One Guy, 3 Netbooks: Page 2

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Netbooks screens, like all LCD screens, come with either a glossy or matte finish. I prefer matte, but the glossy screen on the Acer Aspire One didn't turn out to be a problem. I was afraid of being able to comb my hair looking at the screen but that wasn't the case. Perhaps this is due to the LED back-lighting (most full size laptops use cold-cathode fluorescent lamps as their light source) or perhaps it's simply because the computer is small and easily moved around. I don't know.

This was my first experience with the Atom processor and I was glad to see that it has more than sufficient horsepower. At no time did the Acer Aspire One feel slow or sluggish. That said, I only used it for email, web browsing, playing audio files and word processing. The 120GB traditional hard disk is plenty for a secondary computer and it, too, didn’t cause any performance problems.

The 3-cell battery, however, proved to be annoying. As netbook batteries go, three cells is bottom of the line, 6-cell is top of the line (very few models offer any other sizes). Three-cell batteries are small and cheap but usually don't deliver much more than two hours of run time.

I didn't expect this to matter, but it did. The battery was insufficient for even a short visit with a client that involved using Wi-Fi, and, when I took the computer to a meeting to take notes, I nervously watched the battery indicator sink all too quickly.

Audio was also a disappointment. The speakers are underneath the machine and not very powerful, even judging them with the reduced expectations that come with a cheap computer. I listen to voice recordings rather than music and, at times, the volume would just not get loud enough to be easily heard.

The keyboard is a huge issue with all netbooks. Since they're so small, they all entail compromises. Netbooks with a 9-inch screen, such as the Acer Aspire One, necessarily have smaller keyboards than models with 10-inch screens. Chances are that people who try a netbook and don't like it will cite the keyboard as the biggest reason.

While the keyboard on the Acer Aspire One is very small, it's well laid out and I found it reasonably usable. That said, it does take some getting used to and it’s probably not appropriate for an adult who writes a lot on their computer (I can't judge how a child, or anyone with smaller hands than mine would feel).

One excellent choice Acer made regards the Page Up/Down keys - they are direct keys. That is, you don't have to hit the Shift or Control or Function key to activate Page Up and Page Down. I use these keys very often and, considering the vertical pixel resolution of all netbooks is only 600, I suspect many netbook owners will also be very dependent on these two keys.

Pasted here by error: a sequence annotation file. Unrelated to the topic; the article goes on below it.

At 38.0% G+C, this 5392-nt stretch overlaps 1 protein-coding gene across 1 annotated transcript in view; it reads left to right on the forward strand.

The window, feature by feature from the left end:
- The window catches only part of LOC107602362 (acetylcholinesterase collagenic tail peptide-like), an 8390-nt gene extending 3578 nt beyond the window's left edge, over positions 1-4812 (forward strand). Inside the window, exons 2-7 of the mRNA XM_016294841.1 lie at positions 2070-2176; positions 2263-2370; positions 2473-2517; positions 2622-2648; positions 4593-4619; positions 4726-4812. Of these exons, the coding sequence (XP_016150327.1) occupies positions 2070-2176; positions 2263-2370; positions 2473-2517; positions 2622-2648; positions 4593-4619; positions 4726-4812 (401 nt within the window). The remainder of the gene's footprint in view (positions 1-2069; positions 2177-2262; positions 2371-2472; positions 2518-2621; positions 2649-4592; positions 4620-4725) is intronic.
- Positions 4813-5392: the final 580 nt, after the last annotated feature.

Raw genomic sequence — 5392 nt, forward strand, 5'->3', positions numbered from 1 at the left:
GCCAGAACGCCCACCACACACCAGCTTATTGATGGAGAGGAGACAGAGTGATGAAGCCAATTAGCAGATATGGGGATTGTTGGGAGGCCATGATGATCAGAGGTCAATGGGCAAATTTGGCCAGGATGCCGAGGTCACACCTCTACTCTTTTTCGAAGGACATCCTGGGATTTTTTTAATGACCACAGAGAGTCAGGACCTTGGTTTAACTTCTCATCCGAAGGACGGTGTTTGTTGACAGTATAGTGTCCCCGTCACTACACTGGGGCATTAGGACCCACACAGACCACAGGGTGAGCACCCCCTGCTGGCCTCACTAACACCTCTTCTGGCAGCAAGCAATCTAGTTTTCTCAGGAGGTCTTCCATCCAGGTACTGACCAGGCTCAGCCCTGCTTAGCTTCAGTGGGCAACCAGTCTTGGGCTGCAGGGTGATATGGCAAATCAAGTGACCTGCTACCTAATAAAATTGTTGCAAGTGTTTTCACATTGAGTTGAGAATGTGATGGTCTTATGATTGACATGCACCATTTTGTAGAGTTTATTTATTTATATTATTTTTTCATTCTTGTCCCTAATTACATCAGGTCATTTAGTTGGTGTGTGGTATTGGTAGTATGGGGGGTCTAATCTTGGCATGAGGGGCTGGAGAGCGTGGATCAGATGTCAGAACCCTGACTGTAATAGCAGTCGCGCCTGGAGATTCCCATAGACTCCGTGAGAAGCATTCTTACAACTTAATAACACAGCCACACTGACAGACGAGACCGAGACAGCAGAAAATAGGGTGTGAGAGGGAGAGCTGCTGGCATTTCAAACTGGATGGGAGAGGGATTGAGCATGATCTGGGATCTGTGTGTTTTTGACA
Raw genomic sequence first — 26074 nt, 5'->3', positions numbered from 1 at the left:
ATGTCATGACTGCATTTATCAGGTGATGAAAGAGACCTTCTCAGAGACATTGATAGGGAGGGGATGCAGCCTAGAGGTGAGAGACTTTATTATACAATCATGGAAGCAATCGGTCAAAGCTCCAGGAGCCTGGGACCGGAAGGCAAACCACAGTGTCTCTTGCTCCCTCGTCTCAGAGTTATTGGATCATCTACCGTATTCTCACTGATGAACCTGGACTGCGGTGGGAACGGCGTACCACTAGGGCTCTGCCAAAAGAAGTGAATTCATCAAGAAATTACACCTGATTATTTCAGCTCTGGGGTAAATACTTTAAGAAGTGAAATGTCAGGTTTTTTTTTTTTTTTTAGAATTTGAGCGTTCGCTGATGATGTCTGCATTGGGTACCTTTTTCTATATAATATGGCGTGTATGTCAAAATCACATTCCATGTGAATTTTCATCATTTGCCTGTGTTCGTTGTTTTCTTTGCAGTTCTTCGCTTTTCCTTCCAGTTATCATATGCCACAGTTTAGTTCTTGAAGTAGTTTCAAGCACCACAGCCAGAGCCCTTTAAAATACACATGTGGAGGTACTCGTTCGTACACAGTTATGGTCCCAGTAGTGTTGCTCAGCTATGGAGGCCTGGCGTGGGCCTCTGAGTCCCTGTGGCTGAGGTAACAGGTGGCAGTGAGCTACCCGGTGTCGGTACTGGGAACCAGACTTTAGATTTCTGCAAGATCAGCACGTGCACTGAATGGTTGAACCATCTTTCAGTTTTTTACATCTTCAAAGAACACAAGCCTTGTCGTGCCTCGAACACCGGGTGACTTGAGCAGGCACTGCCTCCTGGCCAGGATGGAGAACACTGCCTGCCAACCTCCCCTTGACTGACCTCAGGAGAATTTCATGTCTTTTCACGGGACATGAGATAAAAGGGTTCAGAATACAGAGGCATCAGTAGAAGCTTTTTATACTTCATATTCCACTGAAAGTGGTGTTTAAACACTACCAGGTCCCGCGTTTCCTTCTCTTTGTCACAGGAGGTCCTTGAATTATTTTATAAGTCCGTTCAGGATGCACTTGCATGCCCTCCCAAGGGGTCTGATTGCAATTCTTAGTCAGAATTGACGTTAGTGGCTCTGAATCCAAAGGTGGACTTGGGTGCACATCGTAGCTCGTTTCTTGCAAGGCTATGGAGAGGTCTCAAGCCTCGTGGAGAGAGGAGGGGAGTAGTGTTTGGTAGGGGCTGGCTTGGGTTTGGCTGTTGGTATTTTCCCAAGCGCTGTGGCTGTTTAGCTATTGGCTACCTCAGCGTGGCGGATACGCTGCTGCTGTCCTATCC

Other reviewers have been disappointed with the small touchpad and the placement of the mouse buttons on the sides rather than underneath the touchpad. This is less than optimal, but I didn't find it a big deal.

My first reaction to the Acer Aspire One was shock at how small and light the thing was. Even after living with for a while, I'm still amazed at the size and weight. It can easily fit in any briefcase (and some pocketbooks) and not be noticed, a huge difference from my 14-inch ThinkPad. The picture below shows the largest netbook, the Asus Eee PC 1000, next to a normal sized ThinkPad with a 14-inch screen. The Aspire One is noticeably smaller than the Asus netbook.

netbook, asus, thinkpad

The Asus Eee PC 1000, the largest of the three netbooks, next to a ThinkPad T42 with a 14-inch screen.

But, speaking as an adult male, I don't need my netbook to be that small. I can't point to any particular problem with Acer Aspire One, but after living with it a while, it seems better sized for a child rather than an adult. I wouldn't be happy with such a small computer, so I set out find a model with a 10-inch screen.

Asus Eee PC 1000

I wanted my second netbook to offer as different an experience as possible. In addition to the larger screen, that meant Linux instead of Windows XP, a solid state hard disk rather than a traditional one with spinning platters, a more powerful 6-cell battery and a screen with a matte rather than glossy finish.

The Asus Eee PC 1000 offered all this and more. Unlike the Acer Aspire One, it's a relatively high-end netbook, offering Bluetooth, Wi-Fi N and off-site storage. It also has the mouse buttons under the touchpad rather than on the side. The only downside was the price. When I was shopping around it was selling for $500, which seemed a bit much for a netbook. But, one day I stumbled across a sale and picked one up for $450.

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Tags: Linux, Microsoft, netbooks, Acer, asus

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